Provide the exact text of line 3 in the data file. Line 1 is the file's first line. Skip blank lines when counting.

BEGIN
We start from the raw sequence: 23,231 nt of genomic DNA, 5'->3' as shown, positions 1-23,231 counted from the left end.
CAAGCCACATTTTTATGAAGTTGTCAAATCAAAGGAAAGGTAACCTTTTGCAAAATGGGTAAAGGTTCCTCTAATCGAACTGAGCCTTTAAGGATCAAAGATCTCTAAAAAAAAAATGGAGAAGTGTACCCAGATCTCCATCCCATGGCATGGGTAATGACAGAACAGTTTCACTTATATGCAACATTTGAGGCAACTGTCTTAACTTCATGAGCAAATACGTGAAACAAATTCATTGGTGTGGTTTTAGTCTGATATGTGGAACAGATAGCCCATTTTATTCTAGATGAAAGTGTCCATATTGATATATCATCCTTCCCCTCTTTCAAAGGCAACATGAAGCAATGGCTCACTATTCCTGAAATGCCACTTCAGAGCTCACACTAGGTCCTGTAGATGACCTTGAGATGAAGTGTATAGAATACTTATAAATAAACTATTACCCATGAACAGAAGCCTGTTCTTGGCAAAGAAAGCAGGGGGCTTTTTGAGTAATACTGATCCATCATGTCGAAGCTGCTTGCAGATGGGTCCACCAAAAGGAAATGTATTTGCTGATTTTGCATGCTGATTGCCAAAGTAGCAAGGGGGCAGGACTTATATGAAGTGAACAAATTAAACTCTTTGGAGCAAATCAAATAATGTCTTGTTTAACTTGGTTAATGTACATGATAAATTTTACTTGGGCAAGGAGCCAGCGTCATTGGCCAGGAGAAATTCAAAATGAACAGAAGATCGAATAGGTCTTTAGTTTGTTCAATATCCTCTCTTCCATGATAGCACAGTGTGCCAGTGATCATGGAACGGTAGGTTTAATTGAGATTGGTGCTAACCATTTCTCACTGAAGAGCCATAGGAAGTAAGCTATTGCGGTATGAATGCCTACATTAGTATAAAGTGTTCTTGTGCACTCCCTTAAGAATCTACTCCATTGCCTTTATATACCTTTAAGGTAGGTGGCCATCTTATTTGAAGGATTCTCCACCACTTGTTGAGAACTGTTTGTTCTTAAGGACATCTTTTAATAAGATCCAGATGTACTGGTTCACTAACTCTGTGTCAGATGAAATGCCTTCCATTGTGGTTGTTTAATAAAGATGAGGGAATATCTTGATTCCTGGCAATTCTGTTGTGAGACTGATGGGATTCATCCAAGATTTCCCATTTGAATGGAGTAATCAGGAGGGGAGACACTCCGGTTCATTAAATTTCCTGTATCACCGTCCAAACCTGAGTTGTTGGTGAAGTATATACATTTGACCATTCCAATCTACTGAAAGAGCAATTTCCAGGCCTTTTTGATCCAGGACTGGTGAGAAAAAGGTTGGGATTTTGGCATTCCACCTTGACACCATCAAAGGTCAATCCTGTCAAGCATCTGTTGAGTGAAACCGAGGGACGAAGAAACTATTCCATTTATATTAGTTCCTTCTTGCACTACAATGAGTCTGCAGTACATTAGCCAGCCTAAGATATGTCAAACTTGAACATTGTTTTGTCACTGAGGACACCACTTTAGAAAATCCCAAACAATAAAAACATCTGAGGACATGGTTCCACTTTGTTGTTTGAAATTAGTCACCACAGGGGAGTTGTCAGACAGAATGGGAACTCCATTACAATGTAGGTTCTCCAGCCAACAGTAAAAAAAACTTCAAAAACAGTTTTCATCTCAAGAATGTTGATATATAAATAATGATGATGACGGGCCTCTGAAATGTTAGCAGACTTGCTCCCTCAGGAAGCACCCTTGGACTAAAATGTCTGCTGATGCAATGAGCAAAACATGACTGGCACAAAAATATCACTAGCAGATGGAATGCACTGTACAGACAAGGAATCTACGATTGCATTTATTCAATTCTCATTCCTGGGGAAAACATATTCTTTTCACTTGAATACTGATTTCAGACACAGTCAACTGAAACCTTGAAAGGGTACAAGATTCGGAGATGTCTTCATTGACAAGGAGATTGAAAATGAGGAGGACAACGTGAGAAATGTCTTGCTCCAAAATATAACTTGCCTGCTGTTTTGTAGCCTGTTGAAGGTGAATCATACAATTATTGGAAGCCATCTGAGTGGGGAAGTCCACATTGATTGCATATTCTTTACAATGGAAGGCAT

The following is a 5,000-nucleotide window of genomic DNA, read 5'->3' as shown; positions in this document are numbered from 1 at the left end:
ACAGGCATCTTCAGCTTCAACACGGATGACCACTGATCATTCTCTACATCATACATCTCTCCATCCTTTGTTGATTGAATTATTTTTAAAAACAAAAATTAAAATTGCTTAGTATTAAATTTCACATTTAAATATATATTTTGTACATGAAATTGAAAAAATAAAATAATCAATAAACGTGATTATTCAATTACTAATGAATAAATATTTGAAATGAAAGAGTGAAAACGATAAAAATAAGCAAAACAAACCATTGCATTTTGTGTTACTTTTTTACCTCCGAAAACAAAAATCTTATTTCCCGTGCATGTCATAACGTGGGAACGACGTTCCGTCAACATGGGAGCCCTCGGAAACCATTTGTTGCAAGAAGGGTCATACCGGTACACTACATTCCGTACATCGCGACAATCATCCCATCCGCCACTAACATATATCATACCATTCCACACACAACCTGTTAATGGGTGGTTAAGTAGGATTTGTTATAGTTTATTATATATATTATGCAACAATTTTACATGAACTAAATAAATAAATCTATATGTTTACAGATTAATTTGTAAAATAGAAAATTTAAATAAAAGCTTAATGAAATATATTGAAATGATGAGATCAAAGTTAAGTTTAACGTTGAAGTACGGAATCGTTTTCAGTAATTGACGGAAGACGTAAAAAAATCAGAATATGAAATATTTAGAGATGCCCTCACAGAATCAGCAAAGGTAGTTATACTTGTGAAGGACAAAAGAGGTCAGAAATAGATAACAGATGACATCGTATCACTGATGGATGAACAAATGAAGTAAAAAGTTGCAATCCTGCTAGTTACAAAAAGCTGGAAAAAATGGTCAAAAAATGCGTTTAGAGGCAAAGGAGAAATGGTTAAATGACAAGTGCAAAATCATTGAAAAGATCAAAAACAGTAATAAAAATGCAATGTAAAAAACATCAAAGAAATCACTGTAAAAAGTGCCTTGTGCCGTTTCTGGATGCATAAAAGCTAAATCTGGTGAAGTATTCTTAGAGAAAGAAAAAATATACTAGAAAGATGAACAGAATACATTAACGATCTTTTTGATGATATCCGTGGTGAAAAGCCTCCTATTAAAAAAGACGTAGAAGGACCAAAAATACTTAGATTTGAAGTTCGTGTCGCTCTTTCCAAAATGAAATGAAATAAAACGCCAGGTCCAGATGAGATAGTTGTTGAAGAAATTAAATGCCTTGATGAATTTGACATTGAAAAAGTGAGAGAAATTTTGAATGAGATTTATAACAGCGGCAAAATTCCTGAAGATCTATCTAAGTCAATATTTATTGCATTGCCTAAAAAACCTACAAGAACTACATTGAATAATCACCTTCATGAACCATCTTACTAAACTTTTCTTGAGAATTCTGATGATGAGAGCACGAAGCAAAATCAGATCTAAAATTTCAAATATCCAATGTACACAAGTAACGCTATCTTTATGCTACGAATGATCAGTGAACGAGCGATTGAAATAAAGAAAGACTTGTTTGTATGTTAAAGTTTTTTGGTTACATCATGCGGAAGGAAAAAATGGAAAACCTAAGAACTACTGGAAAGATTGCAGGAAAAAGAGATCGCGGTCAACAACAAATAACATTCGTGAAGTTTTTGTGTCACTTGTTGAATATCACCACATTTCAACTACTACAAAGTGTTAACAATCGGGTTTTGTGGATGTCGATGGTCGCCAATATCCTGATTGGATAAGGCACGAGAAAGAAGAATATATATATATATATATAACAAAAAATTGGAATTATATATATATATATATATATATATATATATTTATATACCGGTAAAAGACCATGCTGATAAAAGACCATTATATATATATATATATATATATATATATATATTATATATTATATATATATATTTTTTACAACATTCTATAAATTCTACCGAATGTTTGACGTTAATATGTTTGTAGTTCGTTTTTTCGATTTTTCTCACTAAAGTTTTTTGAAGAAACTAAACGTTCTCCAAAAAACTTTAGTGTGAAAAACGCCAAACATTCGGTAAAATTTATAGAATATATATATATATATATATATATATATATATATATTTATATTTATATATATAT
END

The following is a 5,000-nucleotide window of genomic DNA, read 5'->3' as shown; positions in this document are numbered from 1 at the left end: